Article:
OH_Spartan
August 12, 2013, 07:16 PM
Ok. I took all of this to heart. With a few more shots from the 410 with #8 shot he and I are comfortable with him using it. He's comfortable with weight and recoil and I'm comfortable with his control. Now I am reloading for a more traditional reason....cost. ouch. With tax, #6's in 410 are pushing $20 a box. I ordered a hand loader and will be sticking to recipies that are well documented. Looking for win aa or sts hulls and win or rem wads. I already have 209's and 2400/h110 powder. I figure I can load for about $4/bx now so it won't take long to pay odf the lane. Football season is coming so I will have "wasted" time available. Thanks for all the help. I am excited about loading shot as the next adventure in shooting.

oneounceload
August 12, 2013, 07:59 PM
For 28 and 410 you want Winchester AA hulls, NOT Remington, (For 12 and 20 it is the reverse). Hopefully, the stock isn't too long - if he is leaning backwards to try and hold thr gun up, there are issues

OH_Spartan
August 12, 2013, 08:10 PM
The stock is longer than the 20 ga, but he makes a good karate front stance and keeps his posture and weight forward. I support the fore stock as it is a little heavy, but for sitting on a log waiting for tree rats I think it will do just fine.

BullfrogKen
August 12, 2013, 08:41 PM
Just remember what kernel said.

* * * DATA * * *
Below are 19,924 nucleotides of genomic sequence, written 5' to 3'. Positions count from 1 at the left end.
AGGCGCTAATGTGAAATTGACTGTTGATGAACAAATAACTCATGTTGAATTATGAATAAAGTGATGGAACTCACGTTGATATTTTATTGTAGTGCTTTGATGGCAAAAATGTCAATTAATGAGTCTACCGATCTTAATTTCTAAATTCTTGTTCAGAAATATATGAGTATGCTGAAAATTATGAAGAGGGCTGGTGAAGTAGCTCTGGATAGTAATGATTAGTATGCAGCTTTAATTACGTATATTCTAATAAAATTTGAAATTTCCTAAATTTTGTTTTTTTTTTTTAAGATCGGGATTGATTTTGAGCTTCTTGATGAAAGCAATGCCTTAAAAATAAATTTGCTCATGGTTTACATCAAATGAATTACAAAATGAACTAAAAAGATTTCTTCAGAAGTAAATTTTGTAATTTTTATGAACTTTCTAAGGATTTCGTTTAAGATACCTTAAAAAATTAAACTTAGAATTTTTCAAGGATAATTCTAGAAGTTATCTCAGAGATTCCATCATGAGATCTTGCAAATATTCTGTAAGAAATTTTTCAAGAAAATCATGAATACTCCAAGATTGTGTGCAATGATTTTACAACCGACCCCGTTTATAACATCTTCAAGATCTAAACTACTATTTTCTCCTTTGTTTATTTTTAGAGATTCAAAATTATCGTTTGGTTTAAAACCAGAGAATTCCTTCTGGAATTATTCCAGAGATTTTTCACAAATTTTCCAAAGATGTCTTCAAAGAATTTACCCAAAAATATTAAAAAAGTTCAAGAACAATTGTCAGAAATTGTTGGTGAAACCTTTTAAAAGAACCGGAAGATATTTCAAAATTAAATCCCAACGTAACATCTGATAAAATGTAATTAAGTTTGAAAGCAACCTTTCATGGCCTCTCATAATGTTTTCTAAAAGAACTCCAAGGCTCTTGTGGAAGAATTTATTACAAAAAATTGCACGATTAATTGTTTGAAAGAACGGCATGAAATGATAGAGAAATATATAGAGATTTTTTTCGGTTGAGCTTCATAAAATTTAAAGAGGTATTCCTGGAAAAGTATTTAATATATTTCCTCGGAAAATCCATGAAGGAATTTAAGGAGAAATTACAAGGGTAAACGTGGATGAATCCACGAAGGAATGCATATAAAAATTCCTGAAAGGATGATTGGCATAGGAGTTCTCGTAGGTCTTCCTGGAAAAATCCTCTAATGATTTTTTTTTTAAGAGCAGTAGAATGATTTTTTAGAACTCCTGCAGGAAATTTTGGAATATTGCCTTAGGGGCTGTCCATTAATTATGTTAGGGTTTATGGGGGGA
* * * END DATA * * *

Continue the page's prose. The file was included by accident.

Shotshell loading is totally different from metallic.

You don't work up. You don't substitute anything. You load what the load data says, just the way it says it.


I bet the good Dave McCracken probably said a thing or two about reduced loads for shotguns in his posts someplace.

oneounceload
August 12, 2013, 09:22 PM
20 gauge can be easily reloaded down to 28 gauge levels by dropping 3/4oz of shot. The new ClayBuster wad works great for doing that in both 12 and 20 (which is what i reload). When I reloaded 28, Universal worked well, as does Unique and 20/28. For 410, the hulls can sometimes be problematic in the reloader just due to their small diameter, especially when reloading larger shot. Just go slowly and not rush things and you should be fine. Your 110/296 will do the job, as will, IIRC, Lil Gun and a host of others.
Alliant and Hodgdon have excellent data for reloading on their websites

ClayBuster and Downrange are two makers of clone wads - exact duplicates of the factory OEM wads at half the price. NobelSport and Fiocchi primers can safely be subbed for the more expensive (and hard to find) Winchester or Remington 209s

-Gadsden-
August 12, 2013, 10:39 PM
I'd use a .22 -- it doesn't kick and you want it to be a fun experience, not one that he'll remember because he's bruised.

OH_Spartan
August 13, 2013, 12:57 AM
He shoots 22 but isn't accurate enough to hunt with it.

The advice on slow is good advice. I still load my pistol rounds on a single stage for that very reason.

I just ordered win aa wads, and hulls. I have win209 primers that I use with my muzzleloader. Time to pick up some 6's and get ready for opening day.